"I'll find her," said Hester. "I'll find her, and speak your words to her. Don't you fret, Will. I ain't your cousin Hetty, and the most popular singer in the Liverpool slums, for nought. I own I was a bit rough on Bet, and she's a proud lass, and wouldn't come nigh me ef she thought I was angered, or took her the wrong way. Maybe I judged her wrong-maybe I didn't-we won't go into that. When I meets her now I'll promise to be gentle, and I'll keep her for you, cousin, ef such a thing's possible, and I'll save her from that scoundrel, ef such a thing's possible. You trust her to me. But now, one word about yourself, Will. You has been done a bitter wrong, and you don't look spry-no, you don't look spry."

"It was Dent," said Will. "I see it all now. It was a scheme of his to win my gel from me. I don't suppose as I'll be acquitted, Hetty, and they say as I'll have two year. Well, I ain't the first innercent man as has been done by a rogue; no, nor the last neither. You tell Bet to keep up heart, for, even if it is two year, I'll come to her at the end, and we'll be none the worse, seeing that we know each other and love each other as we do. Good-bye, Hetty-I hear the warder coming. That bit of a verse you sang keeps running in my head, and it soothes me wonderful when I get most mad, like. You remember it-'Oh, rest in the Lord, wait patiently for Him!'"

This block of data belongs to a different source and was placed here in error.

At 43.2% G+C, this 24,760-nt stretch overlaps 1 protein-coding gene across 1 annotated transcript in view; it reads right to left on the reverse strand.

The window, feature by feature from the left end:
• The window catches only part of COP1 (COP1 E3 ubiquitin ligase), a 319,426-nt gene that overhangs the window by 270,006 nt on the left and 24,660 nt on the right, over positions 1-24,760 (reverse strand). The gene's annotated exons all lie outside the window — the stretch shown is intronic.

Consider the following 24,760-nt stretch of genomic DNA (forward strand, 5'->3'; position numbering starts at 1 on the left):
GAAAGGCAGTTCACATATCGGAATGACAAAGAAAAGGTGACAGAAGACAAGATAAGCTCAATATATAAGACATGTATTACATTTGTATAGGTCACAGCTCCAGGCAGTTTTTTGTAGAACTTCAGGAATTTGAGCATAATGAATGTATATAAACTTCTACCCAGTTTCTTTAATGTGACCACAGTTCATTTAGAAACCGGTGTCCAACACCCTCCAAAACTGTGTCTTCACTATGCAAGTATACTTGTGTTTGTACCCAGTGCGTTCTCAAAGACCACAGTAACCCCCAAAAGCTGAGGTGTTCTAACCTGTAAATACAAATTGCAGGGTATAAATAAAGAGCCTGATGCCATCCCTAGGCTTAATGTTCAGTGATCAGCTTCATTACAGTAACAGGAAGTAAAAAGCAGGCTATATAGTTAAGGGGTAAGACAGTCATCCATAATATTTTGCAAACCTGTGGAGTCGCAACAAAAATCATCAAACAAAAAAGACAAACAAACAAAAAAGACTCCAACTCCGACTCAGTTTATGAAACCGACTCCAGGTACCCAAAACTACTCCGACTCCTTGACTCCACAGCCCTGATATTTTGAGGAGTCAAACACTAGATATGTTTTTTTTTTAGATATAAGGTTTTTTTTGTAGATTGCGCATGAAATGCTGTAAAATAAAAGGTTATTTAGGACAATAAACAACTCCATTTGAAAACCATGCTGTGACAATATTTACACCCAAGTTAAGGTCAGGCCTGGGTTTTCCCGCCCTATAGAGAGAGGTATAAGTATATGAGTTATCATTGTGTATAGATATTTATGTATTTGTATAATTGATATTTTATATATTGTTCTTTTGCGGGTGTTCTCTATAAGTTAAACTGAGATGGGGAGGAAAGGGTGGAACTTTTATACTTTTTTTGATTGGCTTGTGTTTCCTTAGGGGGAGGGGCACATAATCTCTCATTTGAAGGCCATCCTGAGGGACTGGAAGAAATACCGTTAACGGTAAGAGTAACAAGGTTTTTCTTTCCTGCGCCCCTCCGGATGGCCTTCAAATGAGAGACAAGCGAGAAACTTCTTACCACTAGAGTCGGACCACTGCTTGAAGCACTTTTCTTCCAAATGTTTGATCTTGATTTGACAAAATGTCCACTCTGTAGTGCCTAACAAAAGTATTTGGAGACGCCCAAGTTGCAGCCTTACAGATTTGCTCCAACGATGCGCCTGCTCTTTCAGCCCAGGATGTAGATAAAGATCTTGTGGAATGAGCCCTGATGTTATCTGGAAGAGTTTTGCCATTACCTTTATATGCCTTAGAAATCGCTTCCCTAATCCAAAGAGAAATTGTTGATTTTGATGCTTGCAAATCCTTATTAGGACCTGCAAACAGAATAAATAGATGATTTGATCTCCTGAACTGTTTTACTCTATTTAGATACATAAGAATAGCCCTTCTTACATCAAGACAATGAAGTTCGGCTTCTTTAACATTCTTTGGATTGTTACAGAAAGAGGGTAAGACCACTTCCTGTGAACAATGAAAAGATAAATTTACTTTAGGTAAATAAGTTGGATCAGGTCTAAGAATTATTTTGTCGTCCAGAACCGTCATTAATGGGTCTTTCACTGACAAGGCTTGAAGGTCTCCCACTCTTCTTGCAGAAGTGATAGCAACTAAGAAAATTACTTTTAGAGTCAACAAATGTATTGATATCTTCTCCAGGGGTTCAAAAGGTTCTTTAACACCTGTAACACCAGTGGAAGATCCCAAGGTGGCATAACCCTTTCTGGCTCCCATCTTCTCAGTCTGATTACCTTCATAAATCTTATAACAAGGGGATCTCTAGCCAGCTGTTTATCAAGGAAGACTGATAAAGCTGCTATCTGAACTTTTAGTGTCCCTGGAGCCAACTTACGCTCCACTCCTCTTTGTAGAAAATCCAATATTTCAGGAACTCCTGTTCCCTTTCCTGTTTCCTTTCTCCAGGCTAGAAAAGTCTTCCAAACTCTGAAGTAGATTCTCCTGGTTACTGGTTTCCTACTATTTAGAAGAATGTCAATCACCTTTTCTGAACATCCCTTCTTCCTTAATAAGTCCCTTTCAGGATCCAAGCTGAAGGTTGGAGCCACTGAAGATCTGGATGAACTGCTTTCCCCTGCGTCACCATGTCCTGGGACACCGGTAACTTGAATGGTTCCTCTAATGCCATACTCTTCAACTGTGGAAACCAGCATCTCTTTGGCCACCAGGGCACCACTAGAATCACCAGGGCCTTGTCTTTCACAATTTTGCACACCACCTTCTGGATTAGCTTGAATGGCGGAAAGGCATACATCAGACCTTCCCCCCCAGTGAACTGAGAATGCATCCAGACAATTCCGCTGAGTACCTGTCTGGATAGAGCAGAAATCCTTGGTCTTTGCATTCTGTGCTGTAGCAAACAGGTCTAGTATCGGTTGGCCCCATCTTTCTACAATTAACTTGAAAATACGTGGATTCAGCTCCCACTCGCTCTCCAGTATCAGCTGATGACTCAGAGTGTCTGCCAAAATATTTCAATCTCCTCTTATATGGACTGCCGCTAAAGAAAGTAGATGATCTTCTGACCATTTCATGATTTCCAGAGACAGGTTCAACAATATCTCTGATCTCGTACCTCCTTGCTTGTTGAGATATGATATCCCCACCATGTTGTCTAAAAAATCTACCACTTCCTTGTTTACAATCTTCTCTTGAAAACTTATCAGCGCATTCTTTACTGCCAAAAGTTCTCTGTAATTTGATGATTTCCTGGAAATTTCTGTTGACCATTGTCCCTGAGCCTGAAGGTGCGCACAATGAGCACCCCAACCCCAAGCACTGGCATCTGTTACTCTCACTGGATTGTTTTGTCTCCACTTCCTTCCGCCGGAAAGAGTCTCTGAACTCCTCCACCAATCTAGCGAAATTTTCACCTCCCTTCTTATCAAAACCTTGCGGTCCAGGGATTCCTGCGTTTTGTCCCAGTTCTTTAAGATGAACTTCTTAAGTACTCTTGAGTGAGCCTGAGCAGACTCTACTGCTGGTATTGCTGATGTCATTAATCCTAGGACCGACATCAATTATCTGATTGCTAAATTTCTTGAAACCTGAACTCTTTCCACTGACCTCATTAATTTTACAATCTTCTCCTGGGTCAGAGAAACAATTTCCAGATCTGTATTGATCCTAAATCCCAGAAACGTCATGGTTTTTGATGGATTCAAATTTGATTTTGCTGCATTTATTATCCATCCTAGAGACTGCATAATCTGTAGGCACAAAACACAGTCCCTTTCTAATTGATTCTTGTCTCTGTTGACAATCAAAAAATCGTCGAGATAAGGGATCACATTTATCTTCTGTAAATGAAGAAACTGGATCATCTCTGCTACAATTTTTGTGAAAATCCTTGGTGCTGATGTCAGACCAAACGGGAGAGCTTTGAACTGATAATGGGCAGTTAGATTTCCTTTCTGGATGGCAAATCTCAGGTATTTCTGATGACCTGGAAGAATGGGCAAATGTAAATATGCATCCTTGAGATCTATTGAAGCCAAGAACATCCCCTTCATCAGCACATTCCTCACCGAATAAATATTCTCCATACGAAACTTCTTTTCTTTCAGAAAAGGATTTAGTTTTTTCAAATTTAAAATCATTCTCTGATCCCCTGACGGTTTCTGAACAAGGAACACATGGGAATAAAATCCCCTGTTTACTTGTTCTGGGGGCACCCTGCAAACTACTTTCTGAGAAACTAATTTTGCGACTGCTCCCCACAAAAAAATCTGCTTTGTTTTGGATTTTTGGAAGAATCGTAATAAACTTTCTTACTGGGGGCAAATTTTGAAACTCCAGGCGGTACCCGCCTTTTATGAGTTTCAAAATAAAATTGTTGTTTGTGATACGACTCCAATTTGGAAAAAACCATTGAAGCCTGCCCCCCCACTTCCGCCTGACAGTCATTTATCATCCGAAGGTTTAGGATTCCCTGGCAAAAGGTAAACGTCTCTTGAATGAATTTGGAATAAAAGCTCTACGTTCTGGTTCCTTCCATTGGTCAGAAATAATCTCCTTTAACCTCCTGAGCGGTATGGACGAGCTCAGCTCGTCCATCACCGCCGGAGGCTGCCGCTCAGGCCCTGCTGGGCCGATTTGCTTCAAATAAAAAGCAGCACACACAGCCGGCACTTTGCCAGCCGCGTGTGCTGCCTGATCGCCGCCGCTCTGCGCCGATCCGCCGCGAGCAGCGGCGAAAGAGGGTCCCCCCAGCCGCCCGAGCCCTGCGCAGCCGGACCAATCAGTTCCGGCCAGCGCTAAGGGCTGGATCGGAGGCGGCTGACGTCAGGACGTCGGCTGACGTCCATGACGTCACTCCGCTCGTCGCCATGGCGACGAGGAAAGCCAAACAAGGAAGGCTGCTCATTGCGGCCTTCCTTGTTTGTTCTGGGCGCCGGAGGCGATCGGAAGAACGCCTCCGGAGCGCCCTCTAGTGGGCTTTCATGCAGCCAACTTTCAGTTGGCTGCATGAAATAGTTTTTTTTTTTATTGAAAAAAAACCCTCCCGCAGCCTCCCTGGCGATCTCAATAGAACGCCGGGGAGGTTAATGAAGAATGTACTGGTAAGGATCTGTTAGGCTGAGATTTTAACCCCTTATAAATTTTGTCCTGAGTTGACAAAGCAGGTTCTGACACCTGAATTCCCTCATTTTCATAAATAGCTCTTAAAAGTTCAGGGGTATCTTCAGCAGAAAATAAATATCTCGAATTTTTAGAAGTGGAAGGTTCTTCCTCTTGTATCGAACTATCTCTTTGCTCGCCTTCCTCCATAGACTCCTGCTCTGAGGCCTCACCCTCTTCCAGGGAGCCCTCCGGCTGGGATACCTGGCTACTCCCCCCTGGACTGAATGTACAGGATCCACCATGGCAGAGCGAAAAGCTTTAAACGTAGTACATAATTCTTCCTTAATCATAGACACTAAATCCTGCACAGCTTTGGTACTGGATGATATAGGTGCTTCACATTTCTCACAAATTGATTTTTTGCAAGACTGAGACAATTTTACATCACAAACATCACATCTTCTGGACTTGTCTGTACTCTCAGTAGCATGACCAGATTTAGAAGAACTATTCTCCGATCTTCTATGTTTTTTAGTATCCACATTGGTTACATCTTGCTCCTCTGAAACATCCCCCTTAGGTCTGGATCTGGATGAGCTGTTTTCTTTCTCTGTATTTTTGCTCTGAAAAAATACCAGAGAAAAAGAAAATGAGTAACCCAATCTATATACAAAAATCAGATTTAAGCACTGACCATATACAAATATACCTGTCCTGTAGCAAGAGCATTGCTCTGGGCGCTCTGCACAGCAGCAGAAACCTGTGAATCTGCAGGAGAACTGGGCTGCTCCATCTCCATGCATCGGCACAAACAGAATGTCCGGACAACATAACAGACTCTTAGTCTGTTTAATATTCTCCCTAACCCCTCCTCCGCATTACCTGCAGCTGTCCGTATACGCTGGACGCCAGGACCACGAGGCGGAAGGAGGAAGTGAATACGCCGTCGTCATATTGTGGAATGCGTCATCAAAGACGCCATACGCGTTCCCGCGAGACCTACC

"And He will give thee thy heart's desire," said Hester. Her eyes lit up, and she half sang, half chanted the words.

"Seems as if He might." she said. "Not as I holds with no goodness; but them words, they fasten on to me, and I can't rid myself neither of them or of their meaning. Good-bye, Will. I'll do my best, not only for Bet, but to set you free again."